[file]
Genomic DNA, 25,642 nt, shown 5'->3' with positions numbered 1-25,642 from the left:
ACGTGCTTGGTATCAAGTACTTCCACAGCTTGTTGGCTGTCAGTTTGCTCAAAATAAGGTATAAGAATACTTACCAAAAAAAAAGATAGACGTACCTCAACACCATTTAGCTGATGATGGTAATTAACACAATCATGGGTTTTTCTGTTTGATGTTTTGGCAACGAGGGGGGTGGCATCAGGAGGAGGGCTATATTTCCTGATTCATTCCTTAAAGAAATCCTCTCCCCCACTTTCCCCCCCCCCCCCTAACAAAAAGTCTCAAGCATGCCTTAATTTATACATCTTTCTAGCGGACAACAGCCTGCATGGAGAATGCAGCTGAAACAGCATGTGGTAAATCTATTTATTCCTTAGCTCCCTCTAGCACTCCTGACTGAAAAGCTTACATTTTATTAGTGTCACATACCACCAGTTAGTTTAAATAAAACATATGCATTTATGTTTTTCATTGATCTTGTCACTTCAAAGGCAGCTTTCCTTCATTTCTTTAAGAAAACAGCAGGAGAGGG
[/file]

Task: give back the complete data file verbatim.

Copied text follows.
Genomic DNA, 25,642 nt, shown 5'->3' with positions numbered 1-25,642 from the left:
ACGTGCTTGGTATCAAGTACTTCCACAGCTTGTTGGCTGTCAGTTTGCTCAAAATAAGGTATAAGAATACTTACCAAAAAAAAAGATAGACGTACCTCAACACCATTTAGCTGATGATGGTAATTAACACAATCATGGGTTTTTCTGTTTGATGTTTTGGCAACGAGGGGGGTGGCATCAGGAGGAGGGCTATATTTCCTGATTCATTCCTTAAAGAAATCCTCTCCCCCACTTTCCCCCCCCCCCCCTAACAAAAAGTCTCAAGCATGCCTTAATTTATACATCTTTCTAGCGGACAACAGCCTGCATGGAGAATGCAGCTGAAACAGCATGTGGTAAATCTATTTATTCCTTAGCTCCCTCTAGCACTCCTGACTGAAAAGCTTACATTTTATTAGTGTCACATACCACCAGTTAGTTTAAATAAAACATATGCATTTATGTTTTTCATTGATCTTGTCACTTCAAAGGCAGCTTTCCTTCATTTCTTTAAGAAAACAGCAGGAGAGGG